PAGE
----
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EDITORIAL: Time to take advantage: Use academic advising to graduate on time


Senior office specialist Angela Massaway, left, helps Evart junior Courtney Sheldon Aug. 15 in the Student Services Court at the University Center.

Let’s go back to 2013. The ratio of Central Michigan University students to academic advisers was 1,200 to one. 

There was a glaring need for academic guidance for students who were struggling with choosing classes or deciding what general education classes fulfilled degree qualifications. 

Students had been complaining about the shortage of academic advisers for years. Central Michigan Life published an editorial that year expressing the importance of academic advising. As we wrote in 2013, it can affect the timely graduation of thousands of students. We called on CMU to step up and provide enough advisers to meet the demand for help. 

In 2014, the university added five new advising positions. It cut the student-to- academic adviser-ratio in half. This year, there are more academic advisers, counselors and success coaches than ever. 

Take advantage of them. 

Trust us – problems will arise. Everything will be on track until you try to register and three of your planned five classes are already full of upperclassmen. 

If you want to get out of here in four years, you must plan your academic career with an adviser. Their expertise is worth it. Working with an adviser is even more crucial for freshmen and sophomores who may start taking more classes geared to their majors.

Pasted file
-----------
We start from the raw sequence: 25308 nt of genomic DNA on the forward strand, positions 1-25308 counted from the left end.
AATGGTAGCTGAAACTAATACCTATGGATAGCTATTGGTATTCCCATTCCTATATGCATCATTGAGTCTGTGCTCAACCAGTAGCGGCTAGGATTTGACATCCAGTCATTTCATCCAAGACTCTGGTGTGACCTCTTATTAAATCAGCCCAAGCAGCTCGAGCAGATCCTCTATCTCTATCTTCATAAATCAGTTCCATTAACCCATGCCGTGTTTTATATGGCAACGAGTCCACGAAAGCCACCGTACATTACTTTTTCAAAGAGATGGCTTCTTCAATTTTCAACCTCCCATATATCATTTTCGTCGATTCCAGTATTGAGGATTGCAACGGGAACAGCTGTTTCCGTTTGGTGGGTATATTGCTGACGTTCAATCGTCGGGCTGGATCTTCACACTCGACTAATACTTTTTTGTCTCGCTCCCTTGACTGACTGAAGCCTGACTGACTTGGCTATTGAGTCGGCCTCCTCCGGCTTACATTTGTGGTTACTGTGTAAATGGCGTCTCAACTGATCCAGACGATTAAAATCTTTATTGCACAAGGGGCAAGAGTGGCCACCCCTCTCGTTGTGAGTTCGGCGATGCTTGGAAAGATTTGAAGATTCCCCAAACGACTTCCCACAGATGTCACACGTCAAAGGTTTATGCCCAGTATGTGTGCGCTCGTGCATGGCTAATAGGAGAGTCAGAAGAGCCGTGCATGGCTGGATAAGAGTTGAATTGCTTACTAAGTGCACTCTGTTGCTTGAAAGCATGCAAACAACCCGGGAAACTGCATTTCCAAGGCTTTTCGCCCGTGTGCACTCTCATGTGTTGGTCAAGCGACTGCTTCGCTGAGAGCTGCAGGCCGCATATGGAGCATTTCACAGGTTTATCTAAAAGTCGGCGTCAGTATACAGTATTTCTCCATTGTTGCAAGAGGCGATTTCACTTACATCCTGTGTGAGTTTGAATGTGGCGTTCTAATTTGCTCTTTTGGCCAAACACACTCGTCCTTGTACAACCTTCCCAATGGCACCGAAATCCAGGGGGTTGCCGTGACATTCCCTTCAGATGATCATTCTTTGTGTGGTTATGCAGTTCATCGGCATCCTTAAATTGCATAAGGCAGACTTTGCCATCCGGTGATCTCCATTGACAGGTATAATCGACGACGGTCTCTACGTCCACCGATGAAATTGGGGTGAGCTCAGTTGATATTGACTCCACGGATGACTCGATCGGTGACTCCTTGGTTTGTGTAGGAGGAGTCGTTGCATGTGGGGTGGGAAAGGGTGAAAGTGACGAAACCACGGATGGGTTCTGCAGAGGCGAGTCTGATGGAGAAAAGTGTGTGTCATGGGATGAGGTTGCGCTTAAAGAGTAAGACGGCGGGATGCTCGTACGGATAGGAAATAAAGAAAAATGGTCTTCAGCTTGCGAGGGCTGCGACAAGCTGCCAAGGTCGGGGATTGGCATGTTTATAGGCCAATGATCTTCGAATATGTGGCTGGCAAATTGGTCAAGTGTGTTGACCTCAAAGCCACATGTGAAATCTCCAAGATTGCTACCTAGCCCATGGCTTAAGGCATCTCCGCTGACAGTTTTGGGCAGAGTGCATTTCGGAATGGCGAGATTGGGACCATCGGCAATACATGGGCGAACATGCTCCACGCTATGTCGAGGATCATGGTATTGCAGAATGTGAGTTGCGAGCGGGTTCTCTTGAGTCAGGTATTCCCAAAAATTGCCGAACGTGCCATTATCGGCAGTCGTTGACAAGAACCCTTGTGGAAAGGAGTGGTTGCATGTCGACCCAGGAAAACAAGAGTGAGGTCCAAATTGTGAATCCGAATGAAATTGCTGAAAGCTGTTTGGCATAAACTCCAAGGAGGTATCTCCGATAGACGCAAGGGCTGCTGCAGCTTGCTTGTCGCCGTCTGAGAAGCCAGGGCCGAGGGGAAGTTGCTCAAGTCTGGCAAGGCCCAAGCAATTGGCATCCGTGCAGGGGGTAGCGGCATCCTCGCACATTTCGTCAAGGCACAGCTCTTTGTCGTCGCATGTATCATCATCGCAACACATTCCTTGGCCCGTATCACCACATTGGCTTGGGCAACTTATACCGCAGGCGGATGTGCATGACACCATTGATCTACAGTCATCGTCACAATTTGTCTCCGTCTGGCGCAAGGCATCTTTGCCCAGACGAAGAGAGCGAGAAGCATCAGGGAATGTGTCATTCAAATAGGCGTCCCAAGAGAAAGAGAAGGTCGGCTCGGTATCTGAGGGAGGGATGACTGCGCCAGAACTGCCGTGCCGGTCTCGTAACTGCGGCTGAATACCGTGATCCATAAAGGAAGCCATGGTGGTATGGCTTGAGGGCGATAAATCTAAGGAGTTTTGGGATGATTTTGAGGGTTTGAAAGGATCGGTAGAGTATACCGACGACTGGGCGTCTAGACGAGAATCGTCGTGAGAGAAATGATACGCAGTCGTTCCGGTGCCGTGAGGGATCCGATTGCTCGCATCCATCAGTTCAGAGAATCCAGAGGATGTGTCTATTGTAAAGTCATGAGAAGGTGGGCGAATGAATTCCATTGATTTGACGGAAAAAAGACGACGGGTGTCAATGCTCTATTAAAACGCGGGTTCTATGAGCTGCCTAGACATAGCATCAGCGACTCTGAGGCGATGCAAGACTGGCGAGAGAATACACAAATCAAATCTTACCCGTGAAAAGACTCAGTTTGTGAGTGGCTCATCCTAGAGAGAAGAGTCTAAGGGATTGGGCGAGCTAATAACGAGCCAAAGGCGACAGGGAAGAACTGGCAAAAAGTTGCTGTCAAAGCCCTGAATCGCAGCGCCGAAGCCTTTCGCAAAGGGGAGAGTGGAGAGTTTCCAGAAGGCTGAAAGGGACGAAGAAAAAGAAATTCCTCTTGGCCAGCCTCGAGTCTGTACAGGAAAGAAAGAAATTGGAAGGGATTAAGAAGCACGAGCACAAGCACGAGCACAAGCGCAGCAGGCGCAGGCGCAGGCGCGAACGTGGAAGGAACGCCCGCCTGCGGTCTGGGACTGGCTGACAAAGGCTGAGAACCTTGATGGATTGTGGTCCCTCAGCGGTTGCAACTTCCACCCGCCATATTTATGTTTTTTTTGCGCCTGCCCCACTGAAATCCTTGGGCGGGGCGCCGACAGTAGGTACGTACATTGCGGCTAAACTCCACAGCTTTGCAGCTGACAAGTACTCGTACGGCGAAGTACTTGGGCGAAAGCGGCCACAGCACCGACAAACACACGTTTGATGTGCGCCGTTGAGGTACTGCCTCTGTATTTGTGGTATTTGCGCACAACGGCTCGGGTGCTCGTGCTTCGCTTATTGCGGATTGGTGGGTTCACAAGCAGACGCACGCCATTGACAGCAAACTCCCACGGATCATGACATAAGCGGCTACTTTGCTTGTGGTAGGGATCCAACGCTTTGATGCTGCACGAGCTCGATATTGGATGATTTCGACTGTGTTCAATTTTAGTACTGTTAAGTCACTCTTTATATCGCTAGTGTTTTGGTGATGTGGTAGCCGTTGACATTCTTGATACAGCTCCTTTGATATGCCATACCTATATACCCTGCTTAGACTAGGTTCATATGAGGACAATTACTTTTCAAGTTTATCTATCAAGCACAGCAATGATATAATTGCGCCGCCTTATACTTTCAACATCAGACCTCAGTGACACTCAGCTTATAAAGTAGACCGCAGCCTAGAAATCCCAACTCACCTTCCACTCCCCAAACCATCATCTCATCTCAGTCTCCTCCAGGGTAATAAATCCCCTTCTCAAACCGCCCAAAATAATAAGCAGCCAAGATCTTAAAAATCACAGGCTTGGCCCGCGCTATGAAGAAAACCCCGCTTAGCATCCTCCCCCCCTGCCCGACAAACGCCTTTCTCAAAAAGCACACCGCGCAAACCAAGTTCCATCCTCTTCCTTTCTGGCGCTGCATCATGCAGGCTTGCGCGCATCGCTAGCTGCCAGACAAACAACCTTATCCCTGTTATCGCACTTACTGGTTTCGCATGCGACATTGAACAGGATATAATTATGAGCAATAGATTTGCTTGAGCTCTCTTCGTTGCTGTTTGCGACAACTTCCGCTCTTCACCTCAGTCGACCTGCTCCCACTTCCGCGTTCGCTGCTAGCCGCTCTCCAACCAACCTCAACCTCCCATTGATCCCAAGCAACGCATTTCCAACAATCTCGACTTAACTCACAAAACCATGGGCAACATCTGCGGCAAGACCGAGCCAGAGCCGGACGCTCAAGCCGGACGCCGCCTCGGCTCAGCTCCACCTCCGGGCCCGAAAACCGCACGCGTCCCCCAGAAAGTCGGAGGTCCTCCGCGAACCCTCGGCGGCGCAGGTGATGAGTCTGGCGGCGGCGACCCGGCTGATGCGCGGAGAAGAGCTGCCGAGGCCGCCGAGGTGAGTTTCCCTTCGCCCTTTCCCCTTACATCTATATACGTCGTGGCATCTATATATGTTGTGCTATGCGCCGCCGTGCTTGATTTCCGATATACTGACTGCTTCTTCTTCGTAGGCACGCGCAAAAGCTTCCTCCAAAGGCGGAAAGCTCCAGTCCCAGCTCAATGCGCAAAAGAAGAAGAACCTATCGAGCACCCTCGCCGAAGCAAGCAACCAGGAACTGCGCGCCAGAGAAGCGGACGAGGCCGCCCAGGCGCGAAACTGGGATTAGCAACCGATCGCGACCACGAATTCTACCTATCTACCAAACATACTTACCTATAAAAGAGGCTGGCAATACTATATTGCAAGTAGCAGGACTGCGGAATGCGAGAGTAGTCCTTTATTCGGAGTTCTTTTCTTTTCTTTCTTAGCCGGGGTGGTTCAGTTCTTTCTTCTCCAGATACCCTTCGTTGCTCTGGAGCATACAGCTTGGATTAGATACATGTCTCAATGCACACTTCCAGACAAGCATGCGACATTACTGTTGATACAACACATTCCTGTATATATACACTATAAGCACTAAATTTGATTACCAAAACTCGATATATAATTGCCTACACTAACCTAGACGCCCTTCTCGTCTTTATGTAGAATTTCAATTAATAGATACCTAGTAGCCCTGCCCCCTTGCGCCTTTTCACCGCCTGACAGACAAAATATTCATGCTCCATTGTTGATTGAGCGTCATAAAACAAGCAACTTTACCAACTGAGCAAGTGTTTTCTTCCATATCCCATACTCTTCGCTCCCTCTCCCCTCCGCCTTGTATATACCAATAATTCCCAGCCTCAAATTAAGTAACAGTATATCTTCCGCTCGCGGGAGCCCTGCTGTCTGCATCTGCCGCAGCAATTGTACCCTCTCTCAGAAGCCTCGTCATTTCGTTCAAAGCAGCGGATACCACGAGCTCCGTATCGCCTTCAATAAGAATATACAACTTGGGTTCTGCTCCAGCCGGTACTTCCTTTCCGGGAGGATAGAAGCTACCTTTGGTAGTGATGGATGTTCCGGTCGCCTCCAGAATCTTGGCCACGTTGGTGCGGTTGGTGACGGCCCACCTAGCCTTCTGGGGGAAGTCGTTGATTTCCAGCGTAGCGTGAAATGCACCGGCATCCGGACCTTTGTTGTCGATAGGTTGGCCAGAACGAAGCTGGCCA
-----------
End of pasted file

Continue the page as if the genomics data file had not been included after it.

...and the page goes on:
There is no excuse to not take advantage of these resources. It can be the difference between graduating on time with your peers or having to return to Mount Pleasant for another costly semester.  

The $225 Student Service Fee introduced last fall is helping provide these resources. Twenty five percent of the funds collected through that fee go to support academic advising. 

Now, we aren't necessarily fans of the $225 fee. In fact, we will point out that as tuition-paying students we expect the university to provide effective, available academic advising. But they didn't, for years. At least students are finally able to receive the help they need. 

We all should be fans of academic success and graduating on time. 

Last week, we published a story in our “Freshman Orientation” advice section explaining the difference between a success coach and academic adviser. Both serve useful purposes, but we urge you to reread that story so you can go to the right place to get your questions answered. 

Academic advisers help with academic planning – think things like course selection, major/minor requirements and the Career Development Center. 

A success coach helps students improve their academic performance. They come in when students are struggling with grades, are failing classes, and to suggest study and time management strategies. 

These were important services students wished they had in the past. 

Take advantage of them now.